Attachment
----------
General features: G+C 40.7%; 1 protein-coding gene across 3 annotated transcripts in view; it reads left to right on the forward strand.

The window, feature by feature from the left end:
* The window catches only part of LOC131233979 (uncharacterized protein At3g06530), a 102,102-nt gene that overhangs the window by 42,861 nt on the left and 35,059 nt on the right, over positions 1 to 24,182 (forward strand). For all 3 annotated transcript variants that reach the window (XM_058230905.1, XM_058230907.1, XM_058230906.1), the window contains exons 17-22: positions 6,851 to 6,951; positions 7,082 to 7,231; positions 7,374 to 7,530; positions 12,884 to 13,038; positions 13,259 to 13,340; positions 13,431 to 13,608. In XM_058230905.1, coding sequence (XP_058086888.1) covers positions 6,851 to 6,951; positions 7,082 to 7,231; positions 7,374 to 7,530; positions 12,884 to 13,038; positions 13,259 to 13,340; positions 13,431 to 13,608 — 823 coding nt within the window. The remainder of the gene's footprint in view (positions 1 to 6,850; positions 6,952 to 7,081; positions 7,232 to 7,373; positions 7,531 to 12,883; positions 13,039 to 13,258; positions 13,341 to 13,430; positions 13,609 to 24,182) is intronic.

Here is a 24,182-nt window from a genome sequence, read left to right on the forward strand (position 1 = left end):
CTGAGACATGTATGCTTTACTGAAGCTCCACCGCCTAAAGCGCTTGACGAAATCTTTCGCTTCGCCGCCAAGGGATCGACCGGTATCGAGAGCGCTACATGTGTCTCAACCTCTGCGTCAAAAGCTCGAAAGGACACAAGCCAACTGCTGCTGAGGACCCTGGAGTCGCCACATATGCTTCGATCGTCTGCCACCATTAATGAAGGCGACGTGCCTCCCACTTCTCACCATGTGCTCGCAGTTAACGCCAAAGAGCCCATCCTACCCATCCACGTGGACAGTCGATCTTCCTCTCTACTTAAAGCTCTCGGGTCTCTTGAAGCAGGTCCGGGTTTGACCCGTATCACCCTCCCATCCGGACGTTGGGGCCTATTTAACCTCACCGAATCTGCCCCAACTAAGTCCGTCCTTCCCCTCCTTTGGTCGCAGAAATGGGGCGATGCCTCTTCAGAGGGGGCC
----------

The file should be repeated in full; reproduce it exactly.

General features: G+C 40.7%; 1 protein-coding gene across 3 annotated transcripts in view; it reads left to right on the forward strand.

The window, feature by feature from the left end:
* The window catches only part of LOC131233979 (uncharacterized protein At3g06530), a 102,102-nt gene that overhangs the window by 42,861 nt on the left and 35,059 nt on the right, over positions 1 to 24,182 (forward strand). For all 3 annotated transcript variants that reach the window (XM_058230905.1, XM_058230907.1, XM_058230906.1), the window contains exons 17-22: positions 6,851 to 6,951; positions 7,082 to 7,231; positions 7,374 to 7,530; positions 12,884 to 13,038; positions 13,259 to 13,340; positions 13,431 to 13,608. In XM_058230905.1, coding sequence (XP_058086888.1) covers positions 6,851 to 6,951; positions 7,082 to 7,231; positions 7,374 to 7,530; positions 12,884 to 13,038; positions 13,259 to 13,340; positions 13,431 to 13,608 — 823 coding nt within the window. The remainder of the gene's footprint in view (positions 1 to 6,850; positions 6,952 to 7,081; positions 7,232 to 7,373; positions 7,531 to 12,883; positions 13,039 to 13,258; positions 13,341 to 13,430; positions 13,609 to 24,182) is intronic.

Here is a 24,182-nt window from a genome sequence, read left to right on the forward strand (position 1 = left end):
CTGAGACATGTATGCTTTACTGAAGCTCCACCGCCTAAAGCGCTTGACGAAATCTTTCGCTTCGCCGCCAAGGGATCGACCGGTATCGAGAGCGCTACATGTGTCTCAACCTCTGCGTCAAAAGCTCGAAAGGACACAAGCCAACTGCTGCTGAGGACCCTGGAGTCGCCACATATGCTTCGATCGTCTGCCACCATTAATGAAGGCGACGTGCCTCCCACTTCTCACCATGTGCTCGCAGTTAACGCCAAAGAGCCCATCCTACCCATCCACGTGGACAGTCGATCTTCCTCTCTACTTAAAGCTCTCGGGTCTCTTGAAGCAGGTCCGGGTTTGACCCGTATCACCCTCCCATCCGGACGTTGGGGCCTATTTAACCTCACCGAATCTGCCCCAACTAAGTCCGTCCTTCCCCTCCTTTGGTCGCAGAAATGGGGCGATGCCTCTTCAGAGGGGGCC